Just in time for Halloween, The Criterion Collection has released Rene Clair’s 1942 supernatural screwball comedy “I Married a Witch,” a love story whose satire and wit still ring true more than 70 years after its initial release.
The films opens at a witch burning in late-1600s Massachusetts, where a young witch named Jennifer (Veronica Lake) and her sorcerer father, Daniel (Cecil Kellaway), have been found guilty. Of course, these two are indeed guilty of witchcraft, and have the magical powers to prove it. Bitter over her burning, Jennifer casts a spell upon her accuser, a Puritan named Johnathan Wooley (Fredric March), cursing him to have a miserable marriage. And so will his children, and his children’s children, and so on.
While the Wooley family line fails to find true love over the centuries, the spirits of Jennifer and Daniel are kept trapped underneath an oak tree to hold their evil spirits prisoner, until the 1940s, when a lightning strike frees the duo.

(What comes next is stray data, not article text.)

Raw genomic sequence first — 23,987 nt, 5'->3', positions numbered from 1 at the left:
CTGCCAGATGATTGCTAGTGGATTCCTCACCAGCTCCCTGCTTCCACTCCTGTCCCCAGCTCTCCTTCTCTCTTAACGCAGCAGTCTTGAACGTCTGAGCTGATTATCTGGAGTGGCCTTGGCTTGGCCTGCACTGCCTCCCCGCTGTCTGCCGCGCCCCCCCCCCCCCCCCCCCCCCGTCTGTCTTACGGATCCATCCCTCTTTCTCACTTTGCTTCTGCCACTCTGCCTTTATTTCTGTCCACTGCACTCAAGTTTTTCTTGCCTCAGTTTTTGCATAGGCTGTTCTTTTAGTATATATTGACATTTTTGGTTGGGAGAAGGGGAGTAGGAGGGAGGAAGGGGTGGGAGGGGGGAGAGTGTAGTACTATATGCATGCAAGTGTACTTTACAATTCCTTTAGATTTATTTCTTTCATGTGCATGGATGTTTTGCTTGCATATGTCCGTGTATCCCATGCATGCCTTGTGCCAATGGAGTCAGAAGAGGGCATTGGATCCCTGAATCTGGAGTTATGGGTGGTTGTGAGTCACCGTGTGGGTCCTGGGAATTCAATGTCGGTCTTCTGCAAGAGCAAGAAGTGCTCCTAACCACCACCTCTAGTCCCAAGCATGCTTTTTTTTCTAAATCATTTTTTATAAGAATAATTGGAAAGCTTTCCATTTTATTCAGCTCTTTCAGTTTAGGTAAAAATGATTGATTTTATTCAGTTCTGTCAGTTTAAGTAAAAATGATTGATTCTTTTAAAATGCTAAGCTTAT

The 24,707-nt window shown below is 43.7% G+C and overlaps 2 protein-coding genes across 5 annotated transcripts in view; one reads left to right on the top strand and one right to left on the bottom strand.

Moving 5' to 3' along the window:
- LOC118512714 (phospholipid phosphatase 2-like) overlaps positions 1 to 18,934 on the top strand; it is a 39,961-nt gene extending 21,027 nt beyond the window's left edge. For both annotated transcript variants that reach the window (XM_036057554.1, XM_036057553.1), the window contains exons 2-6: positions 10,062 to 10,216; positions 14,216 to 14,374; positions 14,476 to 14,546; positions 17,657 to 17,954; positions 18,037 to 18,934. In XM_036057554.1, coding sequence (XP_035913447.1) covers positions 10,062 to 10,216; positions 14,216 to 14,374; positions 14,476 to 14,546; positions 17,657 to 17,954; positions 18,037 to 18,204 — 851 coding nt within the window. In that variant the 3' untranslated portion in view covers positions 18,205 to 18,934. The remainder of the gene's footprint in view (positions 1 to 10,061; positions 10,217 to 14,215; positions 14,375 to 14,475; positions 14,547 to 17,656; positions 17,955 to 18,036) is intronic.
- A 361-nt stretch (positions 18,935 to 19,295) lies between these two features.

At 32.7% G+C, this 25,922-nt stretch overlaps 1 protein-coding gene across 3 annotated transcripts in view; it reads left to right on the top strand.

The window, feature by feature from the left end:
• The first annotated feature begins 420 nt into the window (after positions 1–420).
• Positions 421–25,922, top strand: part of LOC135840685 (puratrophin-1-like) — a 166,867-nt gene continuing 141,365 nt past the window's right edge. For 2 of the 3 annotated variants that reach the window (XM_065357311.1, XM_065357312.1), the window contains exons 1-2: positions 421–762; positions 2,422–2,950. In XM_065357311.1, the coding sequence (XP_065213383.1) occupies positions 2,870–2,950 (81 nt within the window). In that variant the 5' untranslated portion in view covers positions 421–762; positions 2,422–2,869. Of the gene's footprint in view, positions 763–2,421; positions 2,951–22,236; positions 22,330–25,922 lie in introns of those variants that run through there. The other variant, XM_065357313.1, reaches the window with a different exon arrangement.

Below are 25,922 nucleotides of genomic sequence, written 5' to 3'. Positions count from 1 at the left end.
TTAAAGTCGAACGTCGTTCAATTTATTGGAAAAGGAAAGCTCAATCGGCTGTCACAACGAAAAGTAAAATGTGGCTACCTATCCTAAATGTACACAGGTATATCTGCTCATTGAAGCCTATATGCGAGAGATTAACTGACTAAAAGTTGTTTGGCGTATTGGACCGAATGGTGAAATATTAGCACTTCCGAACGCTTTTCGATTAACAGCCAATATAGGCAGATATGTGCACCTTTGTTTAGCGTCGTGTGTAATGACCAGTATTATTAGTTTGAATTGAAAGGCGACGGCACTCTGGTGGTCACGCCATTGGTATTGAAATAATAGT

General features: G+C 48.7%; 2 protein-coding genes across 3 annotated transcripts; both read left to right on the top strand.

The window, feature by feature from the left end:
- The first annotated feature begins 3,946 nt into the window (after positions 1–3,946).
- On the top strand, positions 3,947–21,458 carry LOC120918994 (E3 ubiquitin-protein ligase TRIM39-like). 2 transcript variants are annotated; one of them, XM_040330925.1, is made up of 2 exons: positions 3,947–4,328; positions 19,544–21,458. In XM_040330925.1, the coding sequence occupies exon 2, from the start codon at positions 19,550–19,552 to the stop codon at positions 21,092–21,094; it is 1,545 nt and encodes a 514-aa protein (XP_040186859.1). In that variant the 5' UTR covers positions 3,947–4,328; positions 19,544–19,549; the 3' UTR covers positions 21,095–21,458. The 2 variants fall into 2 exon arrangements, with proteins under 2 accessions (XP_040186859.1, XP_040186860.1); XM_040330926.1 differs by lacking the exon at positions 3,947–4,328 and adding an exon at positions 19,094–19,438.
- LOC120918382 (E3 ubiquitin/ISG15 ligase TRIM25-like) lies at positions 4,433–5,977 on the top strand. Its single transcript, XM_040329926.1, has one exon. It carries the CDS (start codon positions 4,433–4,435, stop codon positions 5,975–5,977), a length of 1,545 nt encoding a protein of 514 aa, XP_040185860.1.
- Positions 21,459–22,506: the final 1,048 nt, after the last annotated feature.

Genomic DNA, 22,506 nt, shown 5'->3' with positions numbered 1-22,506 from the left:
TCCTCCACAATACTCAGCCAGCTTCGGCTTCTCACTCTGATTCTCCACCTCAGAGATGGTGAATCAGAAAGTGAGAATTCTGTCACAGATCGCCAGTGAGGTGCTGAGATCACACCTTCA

It’s here we meet the latest Wooley, Wallace, a politician running for governor of Massachusetts, who is set to marry the wealthy, bratty daughter of his primary political backer. With revenge on her mind, resurrected Jennifer conjures up a potion to make Wallace fall in love with her, so that she can deny him and crush his heart. But the plan backfires, and Jennifer drinks the concoction, falling head over heels for Wallace Wooley.
“I Married a Witch” is a lighthearted alternative to the scares, jumps and carnage that generally come with most Halloween film fare. Here, the dialogue is sharp and amusing, impeccably delivered by Lake and March. Veronica Lake is perfect as the mischievous Jennifer, playing well off March’s buttoned-up Wooley. Clair has fun with the visual queues, winks and nods to black magic cliches (think black cats and pointy hats), creating a charming picture ideal for this time of year.